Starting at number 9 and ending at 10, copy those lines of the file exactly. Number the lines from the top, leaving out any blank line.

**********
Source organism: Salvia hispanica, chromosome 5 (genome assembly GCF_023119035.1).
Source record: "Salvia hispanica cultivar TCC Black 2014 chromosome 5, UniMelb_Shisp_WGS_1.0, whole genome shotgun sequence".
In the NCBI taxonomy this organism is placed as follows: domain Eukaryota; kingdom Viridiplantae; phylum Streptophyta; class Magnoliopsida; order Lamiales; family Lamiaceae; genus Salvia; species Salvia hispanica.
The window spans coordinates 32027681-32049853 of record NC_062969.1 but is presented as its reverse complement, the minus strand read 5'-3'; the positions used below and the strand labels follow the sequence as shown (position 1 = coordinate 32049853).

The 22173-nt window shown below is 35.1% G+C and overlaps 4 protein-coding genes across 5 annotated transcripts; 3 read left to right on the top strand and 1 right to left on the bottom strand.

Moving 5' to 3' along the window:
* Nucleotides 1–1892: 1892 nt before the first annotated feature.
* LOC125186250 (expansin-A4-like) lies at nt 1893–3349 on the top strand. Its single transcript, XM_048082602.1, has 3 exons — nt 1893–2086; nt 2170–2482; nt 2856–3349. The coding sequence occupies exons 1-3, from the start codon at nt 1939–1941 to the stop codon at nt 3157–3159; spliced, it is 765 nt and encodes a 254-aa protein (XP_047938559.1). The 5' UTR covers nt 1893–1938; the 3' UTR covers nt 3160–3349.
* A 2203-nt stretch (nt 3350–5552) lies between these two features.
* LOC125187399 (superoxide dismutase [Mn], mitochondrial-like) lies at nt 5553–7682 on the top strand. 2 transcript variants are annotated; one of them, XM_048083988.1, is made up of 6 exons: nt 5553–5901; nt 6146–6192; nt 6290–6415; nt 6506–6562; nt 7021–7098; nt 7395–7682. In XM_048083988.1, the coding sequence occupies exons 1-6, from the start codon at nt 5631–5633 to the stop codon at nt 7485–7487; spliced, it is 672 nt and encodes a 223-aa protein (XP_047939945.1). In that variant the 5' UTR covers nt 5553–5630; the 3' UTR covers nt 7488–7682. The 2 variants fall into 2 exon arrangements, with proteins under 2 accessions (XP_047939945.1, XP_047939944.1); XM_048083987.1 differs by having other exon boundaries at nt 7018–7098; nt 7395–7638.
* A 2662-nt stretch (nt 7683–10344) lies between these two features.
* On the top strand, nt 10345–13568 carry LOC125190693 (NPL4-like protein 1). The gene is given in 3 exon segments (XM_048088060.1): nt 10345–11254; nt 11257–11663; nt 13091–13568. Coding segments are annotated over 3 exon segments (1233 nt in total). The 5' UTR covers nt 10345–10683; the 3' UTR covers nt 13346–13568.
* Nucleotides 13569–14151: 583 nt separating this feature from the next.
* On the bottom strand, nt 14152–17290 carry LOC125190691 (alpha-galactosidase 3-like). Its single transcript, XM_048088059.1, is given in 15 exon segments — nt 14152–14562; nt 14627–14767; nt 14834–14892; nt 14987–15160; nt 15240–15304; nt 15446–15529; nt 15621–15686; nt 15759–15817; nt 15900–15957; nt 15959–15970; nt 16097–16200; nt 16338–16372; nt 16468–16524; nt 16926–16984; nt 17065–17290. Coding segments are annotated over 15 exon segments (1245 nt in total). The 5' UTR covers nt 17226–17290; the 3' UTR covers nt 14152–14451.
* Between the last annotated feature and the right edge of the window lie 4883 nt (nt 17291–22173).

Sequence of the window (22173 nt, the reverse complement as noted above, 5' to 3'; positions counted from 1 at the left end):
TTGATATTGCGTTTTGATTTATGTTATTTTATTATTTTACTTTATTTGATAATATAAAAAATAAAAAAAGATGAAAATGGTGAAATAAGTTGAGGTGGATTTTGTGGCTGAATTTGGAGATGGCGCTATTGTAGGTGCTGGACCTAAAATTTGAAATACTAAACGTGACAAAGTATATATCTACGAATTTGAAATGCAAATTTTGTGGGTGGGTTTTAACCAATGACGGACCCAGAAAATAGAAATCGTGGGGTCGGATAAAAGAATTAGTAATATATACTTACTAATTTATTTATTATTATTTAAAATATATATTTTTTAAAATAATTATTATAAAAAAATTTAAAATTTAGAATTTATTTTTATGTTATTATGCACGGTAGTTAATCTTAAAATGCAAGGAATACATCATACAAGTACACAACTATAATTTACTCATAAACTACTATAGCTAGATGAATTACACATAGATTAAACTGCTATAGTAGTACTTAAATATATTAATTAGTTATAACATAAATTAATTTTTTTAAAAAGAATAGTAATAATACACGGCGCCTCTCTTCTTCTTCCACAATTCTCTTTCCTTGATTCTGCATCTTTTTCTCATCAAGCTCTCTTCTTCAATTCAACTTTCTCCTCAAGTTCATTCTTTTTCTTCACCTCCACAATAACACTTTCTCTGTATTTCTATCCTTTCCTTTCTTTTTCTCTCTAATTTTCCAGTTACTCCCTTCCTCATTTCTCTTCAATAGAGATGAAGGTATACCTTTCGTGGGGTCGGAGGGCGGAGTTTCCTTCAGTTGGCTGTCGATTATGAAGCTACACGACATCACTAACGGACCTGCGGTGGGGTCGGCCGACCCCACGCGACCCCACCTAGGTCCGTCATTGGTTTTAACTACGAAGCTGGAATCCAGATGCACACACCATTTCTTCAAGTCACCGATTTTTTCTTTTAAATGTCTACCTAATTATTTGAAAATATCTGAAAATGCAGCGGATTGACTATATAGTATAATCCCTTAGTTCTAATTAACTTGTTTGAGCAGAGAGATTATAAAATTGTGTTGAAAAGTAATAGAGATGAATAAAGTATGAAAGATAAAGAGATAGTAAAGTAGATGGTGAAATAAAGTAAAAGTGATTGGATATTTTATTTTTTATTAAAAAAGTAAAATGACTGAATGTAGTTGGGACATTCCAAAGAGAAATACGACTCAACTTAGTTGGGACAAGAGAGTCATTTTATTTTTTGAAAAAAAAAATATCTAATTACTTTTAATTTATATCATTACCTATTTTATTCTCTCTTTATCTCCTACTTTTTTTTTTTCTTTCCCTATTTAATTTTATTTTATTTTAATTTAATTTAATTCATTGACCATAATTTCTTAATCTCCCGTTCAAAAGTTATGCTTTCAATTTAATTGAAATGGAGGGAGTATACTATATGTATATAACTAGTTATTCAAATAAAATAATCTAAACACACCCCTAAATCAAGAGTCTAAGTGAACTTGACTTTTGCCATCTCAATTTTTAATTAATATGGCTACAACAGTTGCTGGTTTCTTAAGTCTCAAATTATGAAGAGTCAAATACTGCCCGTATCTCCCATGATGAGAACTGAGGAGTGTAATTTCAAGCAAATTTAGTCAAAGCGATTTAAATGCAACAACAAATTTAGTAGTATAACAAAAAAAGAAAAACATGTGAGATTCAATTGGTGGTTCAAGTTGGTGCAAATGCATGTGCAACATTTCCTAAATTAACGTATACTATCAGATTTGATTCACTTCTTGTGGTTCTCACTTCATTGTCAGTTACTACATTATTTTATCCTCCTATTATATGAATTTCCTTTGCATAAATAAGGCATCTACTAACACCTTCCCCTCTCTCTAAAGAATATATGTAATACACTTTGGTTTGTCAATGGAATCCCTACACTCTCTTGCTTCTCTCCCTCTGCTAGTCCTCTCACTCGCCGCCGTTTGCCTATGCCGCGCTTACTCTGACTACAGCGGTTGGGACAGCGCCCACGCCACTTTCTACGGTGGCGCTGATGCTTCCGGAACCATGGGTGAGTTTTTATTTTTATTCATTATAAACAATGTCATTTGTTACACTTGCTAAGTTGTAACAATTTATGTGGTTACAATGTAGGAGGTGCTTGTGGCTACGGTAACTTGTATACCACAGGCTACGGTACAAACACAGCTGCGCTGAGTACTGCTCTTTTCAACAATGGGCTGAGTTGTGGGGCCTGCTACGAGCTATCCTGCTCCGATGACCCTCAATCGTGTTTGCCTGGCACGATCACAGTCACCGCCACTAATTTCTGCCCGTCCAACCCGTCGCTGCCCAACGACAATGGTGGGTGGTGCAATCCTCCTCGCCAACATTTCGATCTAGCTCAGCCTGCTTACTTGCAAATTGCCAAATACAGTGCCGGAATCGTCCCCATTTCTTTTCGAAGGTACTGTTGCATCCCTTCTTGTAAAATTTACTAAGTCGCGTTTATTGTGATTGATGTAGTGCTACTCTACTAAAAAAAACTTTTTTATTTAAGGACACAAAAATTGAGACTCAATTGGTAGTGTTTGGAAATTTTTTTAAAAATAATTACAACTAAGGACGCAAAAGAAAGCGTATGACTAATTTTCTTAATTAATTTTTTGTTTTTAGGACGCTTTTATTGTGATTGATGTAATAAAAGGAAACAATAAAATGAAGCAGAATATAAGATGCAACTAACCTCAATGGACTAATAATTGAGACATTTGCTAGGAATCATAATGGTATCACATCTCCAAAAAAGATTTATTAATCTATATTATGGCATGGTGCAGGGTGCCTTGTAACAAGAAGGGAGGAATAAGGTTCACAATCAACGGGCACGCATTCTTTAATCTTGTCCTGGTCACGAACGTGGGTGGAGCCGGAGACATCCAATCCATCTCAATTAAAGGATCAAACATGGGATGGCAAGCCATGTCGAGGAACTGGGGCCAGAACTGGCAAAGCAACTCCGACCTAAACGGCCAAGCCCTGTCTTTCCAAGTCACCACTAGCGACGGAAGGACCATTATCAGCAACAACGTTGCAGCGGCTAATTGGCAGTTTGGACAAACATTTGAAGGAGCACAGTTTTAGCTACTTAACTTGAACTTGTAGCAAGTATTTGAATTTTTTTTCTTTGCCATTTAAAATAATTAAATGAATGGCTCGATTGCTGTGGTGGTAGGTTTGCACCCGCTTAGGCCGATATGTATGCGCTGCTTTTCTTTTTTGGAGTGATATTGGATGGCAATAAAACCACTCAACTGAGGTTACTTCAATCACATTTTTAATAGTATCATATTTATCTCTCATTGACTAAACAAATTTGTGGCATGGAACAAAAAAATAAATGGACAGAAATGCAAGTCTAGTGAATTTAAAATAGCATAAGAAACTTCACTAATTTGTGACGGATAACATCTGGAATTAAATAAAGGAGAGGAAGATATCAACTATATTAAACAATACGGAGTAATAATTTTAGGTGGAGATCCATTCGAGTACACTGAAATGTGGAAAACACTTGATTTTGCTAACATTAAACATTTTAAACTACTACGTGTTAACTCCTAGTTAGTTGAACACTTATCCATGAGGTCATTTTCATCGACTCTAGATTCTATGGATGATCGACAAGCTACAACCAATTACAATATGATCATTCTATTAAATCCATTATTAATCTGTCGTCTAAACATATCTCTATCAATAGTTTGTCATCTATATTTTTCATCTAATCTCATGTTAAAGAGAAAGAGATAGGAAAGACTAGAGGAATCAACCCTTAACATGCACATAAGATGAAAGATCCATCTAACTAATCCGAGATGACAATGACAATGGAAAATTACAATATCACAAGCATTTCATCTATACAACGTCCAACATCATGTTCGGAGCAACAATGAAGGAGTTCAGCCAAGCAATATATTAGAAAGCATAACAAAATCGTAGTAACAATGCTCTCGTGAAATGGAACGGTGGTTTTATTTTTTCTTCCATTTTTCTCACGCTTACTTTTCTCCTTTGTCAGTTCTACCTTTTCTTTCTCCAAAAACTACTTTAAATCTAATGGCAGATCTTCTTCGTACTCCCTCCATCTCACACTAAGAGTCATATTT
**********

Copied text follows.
* A 2203-nt stretch (nt 3350–5552) lies between these two features.
* LOC125187399 (superoxide dismutase [Mn], mitochondrial-like) lies at nt 5553–7682 on the top strand. 2 transcript variants are annotated; one of them, XM_048083988.1, is made up of 6 exons: nt 5553–5901; nt 6146–6192; nt 6290–6415; nt 6506–6562; nt 7021–7098; nt 7395–7682. In XM_048083988.1, the coding sequence occupies exons 1-6, from the start codon at nt 5631–5633 to the stop codon at nt 7485–7487; spliced, it is 672 nt and encodes a 223-aa protein (XP_047939945.1). In that variant the 5' UTR covers nt 5553–5630; the 3' UTR covers nt 7488–7682. The 2 variants fall into 2 exon arrangements, with proteins under 2 accessions (XP_047939945.1, XP_047939944.1); XM_048083987.1 differs by having other exon boundaries at nt 7018–7098; nt 7395–7638.